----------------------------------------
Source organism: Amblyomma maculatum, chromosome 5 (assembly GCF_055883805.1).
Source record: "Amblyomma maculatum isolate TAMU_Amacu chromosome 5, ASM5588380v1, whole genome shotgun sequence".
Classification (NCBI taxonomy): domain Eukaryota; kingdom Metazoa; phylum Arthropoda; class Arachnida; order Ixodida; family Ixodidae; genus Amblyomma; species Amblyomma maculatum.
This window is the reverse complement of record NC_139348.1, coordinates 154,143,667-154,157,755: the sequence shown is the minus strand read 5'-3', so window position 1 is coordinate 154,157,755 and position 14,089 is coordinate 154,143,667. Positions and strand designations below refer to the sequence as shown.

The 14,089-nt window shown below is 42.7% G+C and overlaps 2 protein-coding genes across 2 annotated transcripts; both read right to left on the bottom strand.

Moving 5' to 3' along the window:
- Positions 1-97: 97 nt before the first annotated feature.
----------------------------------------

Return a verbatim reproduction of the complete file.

Source organism: Amblyomma maculatum, chromosome 5 (assembly GCF_055883805.1).
Source record: "Amblyomma maculatum isolate TAMU_Amacu chromosome 5, ASM5588380v1, whole genome shotgun sequence".
Classification (NCBI taxonomy): domain Eukaryota; kingdom Metazoa; phylum Arthropoda; class Arachnida; order Ixodida; family Ixodidae; genus Amblyomma; species Amblyomma maculatum.
This window is the reverse complement of record NC_139348.1, coordinates 154,143,667-154,157,755: the sequence shown is the minus strand read 5'-3', so window position 1 is coordinate 154,157,755 and position 14,089 is coordinate 154,143,667. Positions and strand designations below refer to the sequence as shown.

The 14,089-nt window shown below is 42.7% G+C and overlaps 2 protein-coding genes across 2 annotated transcripts; both read right to left on the bottom strand.

Moving 5' to 3' along the window:
- Positions 1-97: 97 nt before the first annotated feature.